My Turn: Why governor trimmed some federal funds

Posted: Friday, June 20, 2003

Bringing certainty to the state's future finances is a top priority for the Murkowski administration. When we proposed our budget in March, we advised the Legislature and Alaskans of two goals: spend less and reduce the state's reliance on its savings to prop up spending. The latter was extremely important because if we continued "business as usual," our savings would run out in two years. Alaska then would face a $1 billion shortfall - nearly 40 percent of the state's budget.

The Legislature achieved the first goal. The budget it passed was $60 million below FY 03. They weren't as successful at meeting our second goal. Their budget required $525 million in revenue from our savings account, instead of the $400 million target the administration had set. Just as we had said we would do throughout the legislative session, we had no choice but to veto $125 million.

During the veto process we evaluated projects in light of the governor's priorities - education, transportation and public safety. These priorities provided a template against which to measure competing projects.

Critics have alleged we "left money on the table" because we vetoed some federal funds. The answer is yes, we did veto $7 million in federal funds. It's important to remember there is no free lunch when it comes to federal funds. There are strings tied to how the funds can be used and usually the state is required to put up its own funds as a match. If your goal is to get all the federal funds there are regardless of purpose, this would also allow the federal government to set the state's priorities.

In the FY 04 budget, the $7 million we vetoed included the following federal funds ($2.5 billion was approved):

• In the Department of Health and Social Services $135,400 was vetoed because we eliminated seven positions due to a major department reorganization. This also saved $275,100 in state funds. The department still has $895 million in federal funds and $747 million in state funds.

• In the Department of Natural Resources $12,450,000 was vetoed, of which $10,450,000 was from Exxon Valdez Oil Spill funds. The money was to purchase land on Northern Afognak Island for the Perenosa Bay project. This decision was philosophical - the governor doesn't believe federal funds should be used to purchase ANCSA lands. He also believes EVOS funds should be used in Prince William Sound as originally intended. Another $450,000 in federal funds was vetoed that was to purchase land for the Diamond Creek project, again because he believes more land should be in private, not public, ownership.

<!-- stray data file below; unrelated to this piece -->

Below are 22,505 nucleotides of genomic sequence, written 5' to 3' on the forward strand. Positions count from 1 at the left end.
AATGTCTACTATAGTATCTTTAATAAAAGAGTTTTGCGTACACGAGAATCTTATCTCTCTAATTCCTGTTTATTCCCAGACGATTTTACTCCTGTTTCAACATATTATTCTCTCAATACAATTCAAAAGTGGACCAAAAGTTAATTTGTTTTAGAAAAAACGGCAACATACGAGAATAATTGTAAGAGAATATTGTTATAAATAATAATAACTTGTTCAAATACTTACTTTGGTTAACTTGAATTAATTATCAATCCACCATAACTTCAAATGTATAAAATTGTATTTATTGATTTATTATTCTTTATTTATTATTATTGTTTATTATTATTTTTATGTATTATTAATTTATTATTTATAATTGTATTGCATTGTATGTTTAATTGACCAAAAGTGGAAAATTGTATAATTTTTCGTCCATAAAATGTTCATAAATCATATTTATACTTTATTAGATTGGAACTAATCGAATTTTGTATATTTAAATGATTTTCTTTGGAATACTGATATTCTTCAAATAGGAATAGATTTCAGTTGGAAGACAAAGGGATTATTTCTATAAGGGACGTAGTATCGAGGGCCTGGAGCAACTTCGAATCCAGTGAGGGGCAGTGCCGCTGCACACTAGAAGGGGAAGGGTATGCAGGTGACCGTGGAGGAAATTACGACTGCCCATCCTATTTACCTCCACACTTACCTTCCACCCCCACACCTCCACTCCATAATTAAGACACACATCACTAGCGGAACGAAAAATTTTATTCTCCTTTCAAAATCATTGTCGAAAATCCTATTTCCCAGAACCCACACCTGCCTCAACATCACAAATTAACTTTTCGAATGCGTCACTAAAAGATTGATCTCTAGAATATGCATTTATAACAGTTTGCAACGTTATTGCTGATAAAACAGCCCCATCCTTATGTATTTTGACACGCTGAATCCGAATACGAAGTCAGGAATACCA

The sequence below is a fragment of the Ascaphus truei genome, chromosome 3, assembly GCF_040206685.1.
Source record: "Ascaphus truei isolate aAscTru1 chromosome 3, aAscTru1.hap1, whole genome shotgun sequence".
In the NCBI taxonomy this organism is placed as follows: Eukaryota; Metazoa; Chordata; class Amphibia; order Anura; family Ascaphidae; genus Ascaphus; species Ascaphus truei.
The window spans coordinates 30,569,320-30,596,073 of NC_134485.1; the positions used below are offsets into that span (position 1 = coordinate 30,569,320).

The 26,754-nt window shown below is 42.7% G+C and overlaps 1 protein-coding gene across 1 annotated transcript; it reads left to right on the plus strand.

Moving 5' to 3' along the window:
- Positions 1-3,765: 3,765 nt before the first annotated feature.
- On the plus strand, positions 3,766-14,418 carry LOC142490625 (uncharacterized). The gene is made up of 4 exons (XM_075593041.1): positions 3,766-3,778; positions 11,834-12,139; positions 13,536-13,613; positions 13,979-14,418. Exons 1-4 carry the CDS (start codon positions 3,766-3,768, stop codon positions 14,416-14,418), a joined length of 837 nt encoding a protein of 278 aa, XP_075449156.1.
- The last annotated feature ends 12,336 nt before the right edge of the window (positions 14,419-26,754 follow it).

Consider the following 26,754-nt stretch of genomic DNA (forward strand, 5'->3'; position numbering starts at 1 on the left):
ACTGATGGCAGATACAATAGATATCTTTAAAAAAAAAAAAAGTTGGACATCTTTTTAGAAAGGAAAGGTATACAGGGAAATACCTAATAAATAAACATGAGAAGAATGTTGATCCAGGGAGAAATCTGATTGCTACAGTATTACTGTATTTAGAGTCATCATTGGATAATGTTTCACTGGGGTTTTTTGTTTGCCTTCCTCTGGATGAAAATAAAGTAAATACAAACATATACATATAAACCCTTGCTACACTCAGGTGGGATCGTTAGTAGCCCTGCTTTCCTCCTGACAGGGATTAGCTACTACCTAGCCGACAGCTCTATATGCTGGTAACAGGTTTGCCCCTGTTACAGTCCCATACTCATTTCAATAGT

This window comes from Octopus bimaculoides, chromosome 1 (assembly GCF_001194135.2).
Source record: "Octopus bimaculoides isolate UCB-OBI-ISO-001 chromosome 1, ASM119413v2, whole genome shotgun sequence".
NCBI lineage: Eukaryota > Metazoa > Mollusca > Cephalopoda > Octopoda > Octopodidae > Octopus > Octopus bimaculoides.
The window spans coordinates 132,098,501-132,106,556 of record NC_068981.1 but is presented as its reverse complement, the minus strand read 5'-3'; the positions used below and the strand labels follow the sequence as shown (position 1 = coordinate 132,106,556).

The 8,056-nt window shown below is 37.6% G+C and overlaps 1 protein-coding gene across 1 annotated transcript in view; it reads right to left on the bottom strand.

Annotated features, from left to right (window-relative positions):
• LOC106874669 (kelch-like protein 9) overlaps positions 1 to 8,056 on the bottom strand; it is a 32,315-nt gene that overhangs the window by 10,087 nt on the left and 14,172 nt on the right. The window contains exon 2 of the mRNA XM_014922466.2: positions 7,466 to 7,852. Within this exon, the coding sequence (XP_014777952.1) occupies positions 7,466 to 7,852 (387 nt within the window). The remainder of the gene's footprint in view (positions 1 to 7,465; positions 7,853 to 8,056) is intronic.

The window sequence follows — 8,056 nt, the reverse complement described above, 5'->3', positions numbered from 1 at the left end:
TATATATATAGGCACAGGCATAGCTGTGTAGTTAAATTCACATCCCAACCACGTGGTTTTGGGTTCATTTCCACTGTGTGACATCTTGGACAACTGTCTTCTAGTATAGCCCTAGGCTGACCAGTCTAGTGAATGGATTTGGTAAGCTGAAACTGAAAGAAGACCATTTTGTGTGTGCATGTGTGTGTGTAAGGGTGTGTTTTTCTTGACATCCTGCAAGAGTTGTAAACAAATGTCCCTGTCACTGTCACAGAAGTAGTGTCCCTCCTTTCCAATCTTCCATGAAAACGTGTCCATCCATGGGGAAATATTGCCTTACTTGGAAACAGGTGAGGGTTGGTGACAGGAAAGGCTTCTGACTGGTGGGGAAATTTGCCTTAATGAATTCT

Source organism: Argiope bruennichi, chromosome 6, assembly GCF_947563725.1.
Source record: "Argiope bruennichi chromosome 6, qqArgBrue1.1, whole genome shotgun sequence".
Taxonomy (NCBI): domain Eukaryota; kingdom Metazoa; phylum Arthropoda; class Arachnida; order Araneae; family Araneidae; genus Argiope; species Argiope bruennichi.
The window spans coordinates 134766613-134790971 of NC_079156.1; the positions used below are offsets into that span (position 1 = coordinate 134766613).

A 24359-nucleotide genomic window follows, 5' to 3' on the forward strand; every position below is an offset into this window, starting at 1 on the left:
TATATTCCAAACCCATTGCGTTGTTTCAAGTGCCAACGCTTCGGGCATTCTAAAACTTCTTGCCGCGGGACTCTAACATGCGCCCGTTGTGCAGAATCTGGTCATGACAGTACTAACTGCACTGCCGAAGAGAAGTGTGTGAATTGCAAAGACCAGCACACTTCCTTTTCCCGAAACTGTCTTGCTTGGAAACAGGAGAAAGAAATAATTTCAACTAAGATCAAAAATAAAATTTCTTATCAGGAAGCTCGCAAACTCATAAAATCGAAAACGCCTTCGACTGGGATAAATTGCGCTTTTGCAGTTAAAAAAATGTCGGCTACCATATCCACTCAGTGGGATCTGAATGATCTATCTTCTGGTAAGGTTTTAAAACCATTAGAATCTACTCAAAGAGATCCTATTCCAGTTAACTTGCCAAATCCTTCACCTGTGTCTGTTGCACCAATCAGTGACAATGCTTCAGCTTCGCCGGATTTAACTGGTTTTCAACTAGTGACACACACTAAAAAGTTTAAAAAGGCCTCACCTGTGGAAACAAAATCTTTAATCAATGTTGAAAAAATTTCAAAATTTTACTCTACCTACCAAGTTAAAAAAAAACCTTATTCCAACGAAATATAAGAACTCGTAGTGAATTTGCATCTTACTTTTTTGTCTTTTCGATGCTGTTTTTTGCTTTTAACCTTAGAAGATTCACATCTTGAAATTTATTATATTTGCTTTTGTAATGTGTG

• In the Department of Environmental Conservation a total of $4,320,000 was vetoed for water, sewer and solid waste projects ($90.4 million remains). This includes elimination of 14 lower priority projects (12 others were funded), and a reduction in another project. Funds for water and sewer ($375,000) to rural health clinics constructed with Denali Commission funding was also vetoed, with the expectation that water and sewer costs will be provided by the Denali Commission as part of each facility's cost. Another $225,000 for three solid waste feasibility studies was vetoed because solid waste generally is a lesser health and environmental threat than drinking water and wastewater.

In addition to the above, the state will provide 50 percent of the match on behalf of local communities for federal highway dollars. Previously, the state has provided 100 percent of the match for local projects.

Until increased revenue from resource development starts flowing into the state's treasury, Alaska and Alaskans will face tough choices. The state must adjust to a lifestyle it can afford on its current income. This means setting priorities and deciding what the state will - and won't - do. It also means scrutinizing every dollar that is spent - regardless of its source.

• Cheryl Frasca is director of the Office of Management & Budget in the Murkowski administration.

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